Meet the Chef: Samaan Hilal


According to chef Hilal, “When people ask what my profession is, I never say chef, rather, I answer ‘cook’. All I care about is the love and respect people who try my food express. I don’t want to make something special, I want to make something different.” This approach, he explains, dates back to an era before refrigerators or even electricity, when ingenuity was a necessity


What did you learn during your tenure at Le Notre?
I was very lucky to have worked with the renowned pastry chef, Gaston Lenôtre, the founder of that Parisian school. The approach there was based purely on a hands-on experience, rather than theory. I stayed at the school for four years, unlike most students who usually only sit for one or two three-week courses. Due to this unusually lengthy stay, I was allowed an all-access pass, which was of phenomenal value to my education. What I learned was to respect the person I’m working with. This was especially important back then, since the entire student body and staff enjoyed a close bond. The point is, it’s easy to follow instructions to achieve the best possible result; but the real challenge is creating a system that allows all involved to maintain this level of quality. This is crucial when operating with a multi-national workforce under pressure. The challenge would be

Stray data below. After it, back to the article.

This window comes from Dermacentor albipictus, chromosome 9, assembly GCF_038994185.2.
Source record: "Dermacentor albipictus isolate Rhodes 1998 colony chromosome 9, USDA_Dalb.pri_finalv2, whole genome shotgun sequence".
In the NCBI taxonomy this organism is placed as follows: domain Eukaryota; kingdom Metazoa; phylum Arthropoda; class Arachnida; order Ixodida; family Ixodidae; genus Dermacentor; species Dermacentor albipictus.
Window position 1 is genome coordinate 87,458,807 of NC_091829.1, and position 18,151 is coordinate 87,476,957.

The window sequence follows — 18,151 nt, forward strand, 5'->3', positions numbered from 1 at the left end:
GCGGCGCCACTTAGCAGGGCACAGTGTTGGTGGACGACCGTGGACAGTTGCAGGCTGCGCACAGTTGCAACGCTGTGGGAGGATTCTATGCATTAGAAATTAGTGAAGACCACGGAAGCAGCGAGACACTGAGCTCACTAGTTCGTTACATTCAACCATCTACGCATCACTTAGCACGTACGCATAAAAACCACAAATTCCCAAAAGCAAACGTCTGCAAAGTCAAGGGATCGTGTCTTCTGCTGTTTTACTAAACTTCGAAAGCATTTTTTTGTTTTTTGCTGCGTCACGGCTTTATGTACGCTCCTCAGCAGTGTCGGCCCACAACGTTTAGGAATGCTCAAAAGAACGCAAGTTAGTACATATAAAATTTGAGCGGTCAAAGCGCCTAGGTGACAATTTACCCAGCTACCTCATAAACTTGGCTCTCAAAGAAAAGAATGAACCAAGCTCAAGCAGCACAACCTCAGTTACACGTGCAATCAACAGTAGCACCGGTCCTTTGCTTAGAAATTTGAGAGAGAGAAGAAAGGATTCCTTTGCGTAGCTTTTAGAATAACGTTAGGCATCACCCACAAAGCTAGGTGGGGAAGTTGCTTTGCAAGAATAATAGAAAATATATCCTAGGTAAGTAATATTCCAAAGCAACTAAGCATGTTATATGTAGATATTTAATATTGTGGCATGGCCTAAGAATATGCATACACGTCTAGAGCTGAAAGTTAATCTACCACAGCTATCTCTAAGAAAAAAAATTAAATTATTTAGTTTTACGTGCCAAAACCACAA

to facilitate the flow of the operation and in so doing, minimize the running cost as much as possible. I also learned how to develop the most efficient system and how to customize, or in some cases, build the tools required that are not always readily available. This led to me dabbling in kitchen and cooking tool design.

Can you brief us on your food consulting company and the difference your approach makes?
I consider myself a developer, not a consultant. It’s of paramount importance to me that when I take on a new assignment, the client understands that this is not a business deal, rather a long-term partnership. If we can’t agree on a specific point, I won’t consider the project, irrespective of the financial returns.

What were some of the key changes you introduced to the restaurants you ran and what of future plans?

I always say that there needs to be specific emphasis on Lebanese cuisine. My main concern is to work on something I love and am interested in. I want people to become part of an exceptional eating-out experience, rather than only eat good food. At La Crêperie, for instance, both the location and setup were wonderful, and we further complemented that by offering exceptional table and metal ware of my own personal design, which was not available elsewhere. We are also currently working on transforming the space into three restaurants. The original space is reserved for international cuisine. At the entrance, we created what we called Jnaynet La Crêperie, which is completely independent, and, in winter, we will reintroduce Les Caves de La Crêperie that will become an Arabesque lounge, possibly offering a variety of performances. We are handling everything related to F&B for Sky Management and La Creperie, while hopefully, we’ll launch SAX in Dubai next year, alongside two additional projects with Sky management that are in the pipeline.

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